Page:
The Cow Jumped Over the Moon (1957)
In June 1957, launch of the civilian U.S. Vanguard scientific satellite (image at top of post) was thought imminent. That month, Krafft Ehricke and George Gamow wrote in Scientific American magazine that, after Vanguard reached low-Earth orbit, the moon, 238,000 miles away, would be “the next interesting target in space.” They estimated that, with “luck and sufficient effort,” a U.S. automated probe could reach the moon by 1963.
Ehricke and Gamow proposed a design for such a probe, which they inelegantly dubbed “Cow” in tribute to the moon-jumping nursery rhyme character. Cow would have a mass of between 400 and 800 pounds. A 100-foot-tall, 120-ton rocket would boost it to a speed of 23,827 miles per hour on a path toward the moon. If the Earth existed in isolation, Cow would then enter an elliptical orbit around the Earth taking it 280,000 miles out into space – that is, about 45,000 miles beyond the moon. The gravitational attraction of the moon and Sun meant, however, that Cow would follow a “distorted” path to a point 1281 miles from the moon 75.6 hours after launch. The probe would then swing around the moon, collecting data all the while, and fall back to Earth.
Cow would strike Earth’s atmosphere moving at 25,000 miles per hour 157 hours after launch. Though high-speed reentry would drive Cow’s skin temperature to 5000° C, Ehricke and Gamow maintained that “preventing the capsule from burning up by means of insulation and a cooling system” would not be “technically prohibitive.” This would enable recovery of high-quality photographic film images and other recorded data.
Ehricke and Gamow then proposed an explosive follow-on mission that would employ two probes launched on a “Cow-type” trajectory. The lead probe would drop an atomic bomb on the moon, blasting a debris cloud far into space; then, through “a miracle of electronic guidance,” the trailing probe would “dive into the cloud, collect some of the spray and emerge from its dive by means of an auxiliary jet.” It would then fall to Earth bearing its precious cargo of lunar material. This was one of a host of U.S. and Soviet proposals to explode nuclear weapons on the lunar surface put forward in the late 1950s/early 1960s, none of which reached fruition.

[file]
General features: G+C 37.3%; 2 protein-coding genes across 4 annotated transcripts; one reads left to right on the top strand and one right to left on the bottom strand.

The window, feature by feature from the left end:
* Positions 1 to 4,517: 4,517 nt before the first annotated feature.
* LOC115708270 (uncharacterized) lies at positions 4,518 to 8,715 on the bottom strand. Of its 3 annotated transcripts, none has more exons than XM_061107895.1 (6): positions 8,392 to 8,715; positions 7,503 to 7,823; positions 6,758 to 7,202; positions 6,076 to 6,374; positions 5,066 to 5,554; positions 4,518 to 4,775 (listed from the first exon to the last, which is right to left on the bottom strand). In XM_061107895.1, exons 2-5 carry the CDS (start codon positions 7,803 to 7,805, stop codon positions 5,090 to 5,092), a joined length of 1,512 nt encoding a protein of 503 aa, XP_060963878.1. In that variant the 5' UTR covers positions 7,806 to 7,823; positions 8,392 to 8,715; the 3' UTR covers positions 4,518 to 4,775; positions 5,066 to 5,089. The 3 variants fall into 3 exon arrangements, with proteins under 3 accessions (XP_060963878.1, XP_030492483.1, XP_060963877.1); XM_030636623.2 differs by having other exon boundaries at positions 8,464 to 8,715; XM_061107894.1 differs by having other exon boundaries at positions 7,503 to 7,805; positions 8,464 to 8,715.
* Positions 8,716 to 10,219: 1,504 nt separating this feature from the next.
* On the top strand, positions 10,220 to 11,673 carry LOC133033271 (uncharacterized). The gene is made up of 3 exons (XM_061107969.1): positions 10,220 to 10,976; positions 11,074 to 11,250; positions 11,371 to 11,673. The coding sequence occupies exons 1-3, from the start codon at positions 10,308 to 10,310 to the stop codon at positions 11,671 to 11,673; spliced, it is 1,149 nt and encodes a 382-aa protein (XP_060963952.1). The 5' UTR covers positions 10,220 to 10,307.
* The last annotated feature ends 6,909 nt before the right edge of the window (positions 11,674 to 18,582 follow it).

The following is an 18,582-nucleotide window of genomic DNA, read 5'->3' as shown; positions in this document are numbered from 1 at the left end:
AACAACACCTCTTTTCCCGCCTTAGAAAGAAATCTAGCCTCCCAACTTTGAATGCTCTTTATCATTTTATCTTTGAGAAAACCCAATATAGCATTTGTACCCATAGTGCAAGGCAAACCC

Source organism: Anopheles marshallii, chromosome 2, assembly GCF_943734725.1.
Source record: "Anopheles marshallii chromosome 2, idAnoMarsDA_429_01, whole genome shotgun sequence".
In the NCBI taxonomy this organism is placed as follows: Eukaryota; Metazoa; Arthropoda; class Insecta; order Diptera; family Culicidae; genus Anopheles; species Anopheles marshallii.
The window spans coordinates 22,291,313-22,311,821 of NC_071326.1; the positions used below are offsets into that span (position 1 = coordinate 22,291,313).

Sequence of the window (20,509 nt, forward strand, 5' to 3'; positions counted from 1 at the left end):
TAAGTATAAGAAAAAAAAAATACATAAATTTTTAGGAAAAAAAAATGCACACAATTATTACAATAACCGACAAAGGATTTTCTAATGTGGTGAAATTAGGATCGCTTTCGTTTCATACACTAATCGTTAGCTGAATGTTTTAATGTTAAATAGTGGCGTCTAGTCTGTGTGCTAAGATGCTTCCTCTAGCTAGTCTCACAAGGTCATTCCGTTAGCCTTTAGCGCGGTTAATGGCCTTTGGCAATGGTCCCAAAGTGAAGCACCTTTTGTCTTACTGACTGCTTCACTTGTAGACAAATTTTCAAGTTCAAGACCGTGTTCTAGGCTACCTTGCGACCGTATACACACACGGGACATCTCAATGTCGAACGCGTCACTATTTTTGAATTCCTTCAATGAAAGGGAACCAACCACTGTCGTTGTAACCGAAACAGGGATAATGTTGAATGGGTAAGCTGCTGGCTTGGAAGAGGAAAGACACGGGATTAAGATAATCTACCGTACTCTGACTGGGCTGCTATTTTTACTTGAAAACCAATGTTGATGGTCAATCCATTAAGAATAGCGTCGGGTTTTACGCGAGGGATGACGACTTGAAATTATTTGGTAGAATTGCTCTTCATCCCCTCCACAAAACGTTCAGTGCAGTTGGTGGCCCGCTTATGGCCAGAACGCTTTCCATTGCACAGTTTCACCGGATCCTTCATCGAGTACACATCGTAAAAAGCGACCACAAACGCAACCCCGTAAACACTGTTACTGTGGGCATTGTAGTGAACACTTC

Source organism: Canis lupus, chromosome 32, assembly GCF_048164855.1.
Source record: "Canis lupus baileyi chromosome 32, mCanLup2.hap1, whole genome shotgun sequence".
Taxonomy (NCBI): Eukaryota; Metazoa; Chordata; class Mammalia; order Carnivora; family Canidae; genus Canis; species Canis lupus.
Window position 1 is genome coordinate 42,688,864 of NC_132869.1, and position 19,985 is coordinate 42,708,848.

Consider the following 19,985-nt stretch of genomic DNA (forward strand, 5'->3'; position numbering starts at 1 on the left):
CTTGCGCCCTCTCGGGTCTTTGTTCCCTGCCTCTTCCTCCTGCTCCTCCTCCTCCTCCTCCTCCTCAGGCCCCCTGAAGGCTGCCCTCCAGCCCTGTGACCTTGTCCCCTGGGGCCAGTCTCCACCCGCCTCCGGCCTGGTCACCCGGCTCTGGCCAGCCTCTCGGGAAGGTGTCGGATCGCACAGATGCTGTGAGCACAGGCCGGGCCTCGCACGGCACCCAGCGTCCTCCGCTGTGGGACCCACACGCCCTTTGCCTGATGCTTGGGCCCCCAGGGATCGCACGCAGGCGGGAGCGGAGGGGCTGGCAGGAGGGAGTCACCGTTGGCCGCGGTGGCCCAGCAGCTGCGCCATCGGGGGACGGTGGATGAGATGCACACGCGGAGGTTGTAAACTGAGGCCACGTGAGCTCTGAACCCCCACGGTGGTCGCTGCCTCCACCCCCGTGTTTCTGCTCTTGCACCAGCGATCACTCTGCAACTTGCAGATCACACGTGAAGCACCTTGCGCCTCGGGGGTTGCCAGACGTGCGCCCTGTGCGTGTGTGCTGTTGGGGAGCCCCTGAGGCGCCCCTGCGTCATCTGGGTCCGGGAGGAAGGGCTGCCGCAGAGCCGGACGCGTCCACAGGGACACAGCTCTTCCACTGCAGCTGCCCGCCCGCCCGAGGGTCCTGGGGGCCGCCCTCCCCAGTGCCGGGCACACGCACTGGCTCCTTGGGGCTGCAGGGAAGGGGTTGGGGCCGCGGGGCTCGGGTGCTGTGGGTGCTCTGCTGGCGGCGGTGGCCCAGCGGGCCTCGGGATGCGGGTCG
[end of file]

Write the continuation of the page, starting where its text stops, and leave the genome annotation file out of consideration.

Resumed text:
On 4 October 1957, the Soviet Union launched the first Earth satellite. Though the Soviets had announced two years previously that they aimed to launch a satellite, few in the West had taken them seriously. A second satellite, Sputnik 2, reached orbit with the dog Laika on board on 3 November 1957.
The first Vanguard launch attempt, designated TV3, ended in a nationally televised launch pad explosion on 6 December 1957, heaping humiliation upon humiliation. President Dwight Eisenhower, eager to calm American anxiety about Soviet technological prowess, decided not to rely solely on Vanguard. He authorized the U.S. Army rocket team under Wernher von Braun to prepare to launch a satellite as work toward the next Vanguard launch attempt proceeded. Citing technical difficulties (a fault in the Vanguard rocket’s second-stage engine), the Vanguard TV-3BU mission stood down on 26 January 1958, clearing the way for an Army Juno I rocket to launch Explorer 1, the first U.S. Earth satellite, on 31 January 1958.
The first Vanguard satellite to reach orbit left Earth on 17 March 1958. The 3.2-pound satellite, which ceased operating in 1964, remains in Earth orbit. Sputnik 1, Sputnik 2, and Explorer 1 have long since reentered the atmosphere and been destroyed, making Vanguard 1 the oldest artificial object orbiting Earth.
In August 1958, the U.S. and U.S.S.R. began to launch probes toward the moon. The Soviet Luna 2 probe became the first human-made object to strike the moon (13 September 1959) and Luna 3 imaged the moon’s hidden Farside (6 October 1959). No spacecraft would follow Ehricke and Gamow’s Cow-type trajectory until the Soviet Zond 5 (an unmanned test of a manned circumlunar spacecraft) in September 1967, and none would return samples of lunar surface material until the first manned moon landing (Apollo 11, 16-24 July 1969).
A Rocket Around the Moon, K. Ehricke and G. Gamow, Scientific American, Volume 196, Number 6, June 1957, pp. 47-53.